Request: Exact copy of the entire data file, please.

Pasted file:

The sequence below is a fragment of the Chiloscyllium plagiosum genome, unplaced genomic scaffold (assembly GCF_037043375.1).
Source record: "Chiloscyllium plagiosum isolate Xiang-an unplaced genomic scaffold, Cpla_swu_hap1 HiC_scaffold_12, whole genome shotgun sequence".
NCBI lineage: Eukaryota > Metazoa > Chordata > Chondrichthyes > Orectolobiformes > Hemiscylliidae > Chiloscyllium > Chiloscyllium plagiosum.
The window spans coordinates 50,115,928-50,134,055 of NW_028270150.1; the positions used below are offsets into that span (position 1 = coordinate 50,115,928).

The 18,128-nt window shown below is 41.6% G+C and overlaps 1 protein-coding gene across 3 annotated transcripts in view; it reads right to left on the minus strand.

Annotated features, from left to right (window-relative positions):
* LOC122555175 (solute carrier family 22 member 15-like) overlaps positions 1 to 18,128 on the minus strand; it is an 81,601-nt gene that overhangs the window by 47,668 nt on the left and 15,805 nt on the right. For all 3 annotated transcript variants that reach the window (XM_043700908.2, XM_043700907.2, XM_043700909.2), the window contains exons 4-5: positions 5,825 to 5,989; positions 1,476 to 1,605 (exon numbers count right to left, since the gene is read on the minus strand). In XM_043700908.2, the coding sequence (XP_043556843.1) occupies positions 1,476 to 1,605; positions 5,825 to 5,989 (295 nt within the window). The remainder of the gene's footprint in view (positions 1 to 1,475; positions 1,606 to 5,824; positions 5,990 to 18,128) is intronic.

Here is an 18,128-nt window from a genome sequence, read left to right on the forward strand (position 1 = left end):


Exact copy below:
The sequence below is a fragment of the Chiloscyllium plagiosum genome, unplaced genomic scaffold (assembly GCF_037043375.1).
Source record: "Chiloscyllium plagiosum isolate Xiang-an unplaced genomic scaffold, Cpla_swu_hap1 HiC_scaffold_12, whole genome shotgun sequence".
NCBI lineage: Eukaryota > Metazoa > Chordata > Chondrichthyes > Orectolobiformes > Hemiscylliidae > Chiloscyllium > Chiloscyllium plagiosum.
The window spans coordinates 50,115,928-50,134,055 of NW_028270150.1; the positions used below are offsets into that span (position 1 = coordinate 50,115,928).

The 18,128-nt window shown below is 41.6% G+C and overlaps 1 protein-coding gene across 3 annotated transcripts in view; it reads right to left on the minus strand.

Annotated features, from left to right (window-relative positions):
* LOC122555175 (solute carrier family 22 member 15-like) overlaps positions 1 to 18,128 on the minus strand; it is an 81,601-nt gene that overhangs the window by 47,668 nt on the left and 15,805 nt on the right. For all 3 annotated transcript variants that reach the window (XM_043700908.2, XM_043700907.2, XM_043700909.2), the window contains exons 4-5: positions 5,825 to 5,989; positions 1,476 to 1,605 (exon numbers count right to left, since the gene is read on the minus strand). In XM_043700908.2, the coding sequence (XP_043556843.1) occupies positions 1,476 to 1,605; positions 5,825 to 5,989 (295 nt within the window). The remainder of the gene's footprint in view (positions 1 to 1,475; positions 1,606 to 5,824; positions 5,990 to 18,128) is intronic.

Here is an 18,128-nt window from a genome sequence, read left to right on the forward strand (position 1 = left end):